Wednesday, March 6, 2013

Sharp Objects

by Gillian Flynn
February 6-26, 2013

Whoa. Have you ever read a book where almost all the characters are unlikeable? And the more you read, the more you dislike each and every one? Sharp Objects is a perfect example of that. I would be so tense after reading a few chapters each night that I had a hard time falling asleep. I'm quickly learning that this is one of Flynn's strengths (I just started Dark Places this week and am already engrossed).

Camille has escaped her mother and dead sister by moving from rural Missouri to the bright lights of Chicago. Working for a small newspaper trying to make her way as a reporter, she accepts an assignment to return home to investigate two child murders. Her mother, a hypochondriac, is not too happy to see Camille appear on her doorstep. She also forbids Camille to speak about the murders in her presence, claiming to have been close to the dead girls. Camille is also reintroduced to her half-sister Amma, a precocious 13-year old with a wicked mean streak. Despite herself, Camille begins to bond with Amma, and they form an unhealthy, unbelievable relationship.
“Safer to be feared than loved.”
Between Camille's self-loathing, what 13-year old Amma had already experienced, and the ruse she kept up at home, made for incredibly difficult reading. Their mother's flamboyant ways and her husband's blind-eye were enough to make my heart pound. I have never been great at figuring out the plot of a book, and this one was no exception. I'd bet most people would be kept guessing until the last few pages.

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Sunday, March 3, 2013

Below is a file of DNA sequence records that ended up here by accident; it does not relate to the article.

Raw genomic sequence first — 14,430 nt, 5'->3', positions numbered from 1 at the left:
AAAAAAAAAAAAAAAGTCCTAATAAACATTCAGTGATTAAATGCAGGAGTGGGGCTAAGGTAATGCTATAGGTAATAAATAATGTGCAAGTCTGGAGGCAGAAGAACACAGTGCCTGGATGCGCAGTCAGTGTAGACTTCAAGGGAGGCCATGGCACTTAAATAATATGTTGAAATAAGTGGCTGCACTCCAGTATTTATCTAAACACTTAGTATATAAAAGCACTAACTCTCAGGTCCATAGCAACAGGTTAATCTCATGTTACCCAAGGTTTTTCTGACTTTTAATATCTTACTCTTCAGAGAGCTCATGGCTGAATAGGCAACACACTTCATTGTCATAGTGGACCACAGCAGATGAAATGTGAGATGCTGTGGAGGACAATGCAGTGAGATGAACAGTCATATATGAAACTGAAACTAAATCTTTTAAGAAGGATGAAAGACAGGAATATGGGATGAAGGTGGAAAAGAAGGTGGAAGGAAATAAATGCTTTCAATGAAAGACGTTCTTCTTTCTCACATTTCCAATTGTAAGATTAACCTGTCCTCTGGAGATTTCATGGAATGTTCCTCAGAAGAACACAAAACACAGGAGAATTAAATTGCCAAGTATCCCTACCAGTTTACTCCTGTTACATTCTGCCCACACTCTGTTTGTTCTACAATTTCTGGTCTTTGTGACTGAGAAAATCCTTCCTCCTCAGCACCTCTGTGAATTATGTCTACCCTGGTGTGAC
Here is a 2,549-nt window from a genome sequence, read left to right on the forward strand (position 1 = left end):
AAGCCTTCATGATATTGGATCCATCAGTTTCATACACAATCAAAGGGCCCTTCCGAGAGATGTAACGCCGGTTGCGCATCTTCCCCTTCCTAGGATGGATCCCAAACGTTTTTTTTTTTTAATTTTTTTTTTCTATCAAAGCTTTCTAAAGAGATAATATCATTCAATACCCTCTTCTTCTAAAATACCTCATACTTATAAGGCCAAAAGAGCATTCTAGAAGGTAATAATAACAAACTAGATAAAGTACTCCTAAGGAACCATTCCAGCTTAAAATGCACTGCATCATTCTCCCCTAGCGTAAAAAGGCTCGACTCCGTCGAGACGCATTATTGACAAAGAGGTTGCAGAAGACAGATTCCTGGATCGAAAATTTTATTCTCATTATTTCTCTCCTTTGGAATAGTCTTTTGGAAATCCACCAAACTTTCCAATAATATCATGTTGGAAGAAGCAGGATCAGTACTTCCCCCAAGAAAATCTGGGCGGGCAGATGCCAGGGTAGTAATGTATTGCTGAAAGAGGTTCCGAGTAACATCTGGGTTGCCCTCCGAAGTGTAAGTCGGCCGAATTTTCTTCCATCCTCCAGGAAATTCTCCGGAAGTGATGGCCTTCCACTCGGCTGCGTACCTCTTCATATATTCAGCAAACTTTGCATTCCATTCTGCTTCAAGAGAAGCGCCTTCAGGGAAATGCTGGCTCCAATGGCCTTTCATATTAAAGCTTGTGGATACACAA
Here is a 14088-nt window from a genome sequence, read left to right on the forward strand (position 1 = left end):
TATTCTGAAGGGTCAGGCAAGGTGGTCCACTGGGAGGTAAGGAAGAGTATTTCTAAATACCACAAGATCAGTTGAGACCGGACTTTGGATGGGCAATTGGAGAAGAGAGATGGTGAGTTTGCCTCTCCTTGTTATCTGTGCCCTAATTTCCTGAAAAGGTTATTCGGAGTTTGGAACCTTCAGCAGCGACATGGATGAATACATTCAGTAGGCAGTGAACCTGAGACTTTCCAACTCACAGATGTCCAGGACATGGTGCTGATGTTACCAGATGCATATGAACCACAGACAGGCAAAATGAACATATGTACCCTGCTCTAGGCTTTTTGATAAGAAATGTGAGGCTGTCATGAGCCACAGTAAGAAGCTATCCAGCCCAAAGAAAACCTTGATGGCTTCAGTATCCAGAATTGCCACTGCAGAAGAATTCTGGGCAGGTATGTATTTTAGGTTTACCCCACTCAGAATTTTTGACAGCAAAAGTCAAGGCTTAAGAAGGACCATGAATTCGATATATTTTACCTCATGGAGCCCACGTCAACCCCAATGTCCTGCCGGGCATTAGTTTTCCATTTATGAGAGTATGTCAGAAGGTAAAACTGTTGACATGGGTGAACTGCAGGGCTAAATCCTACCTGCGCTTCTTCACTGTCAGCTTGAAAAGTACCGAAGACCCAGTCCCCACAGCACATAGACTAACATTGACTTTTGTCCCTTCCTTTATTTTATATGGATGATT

One Last Thing Before I Go

by Jonathan Tropper
January-February 17, 2013

I am a fan of Tropper. Light-hearted, yet sometimes with deep underlying messages, his books really lend themselves to audio. This one saw me through a drive down to Coshocton and back; four hours total, somehow making the trip a little more bearable (we all know I hate road trips and tend to whine a lot).

Silver is a washed-up musician; divorced, shitty father, and all-around failure in his own mind. When his valedictorian daughter confides her pregnancy in him, his attempt to be a good father is by taking her to the abortion clinic. While in the waiting room, he suffers a mini stroke and soon finds out that he has an aneurysm in need of immediate repair – the repair to be performed by his ex-wife's financĂ©. Being the loser he claims to be, he decides against the lifesaving operation and begins "waiting to die" by living in the moment and trying to become a better man. His entire family is exasperated and each makes an attempt to prove that life is still worth living.

Poignant and laugh-out-loud funny, One Last Thing is the easy kind of reading I look forward to.

“We don't stop loving people just because we hate them, but we don't stop hating them either.”

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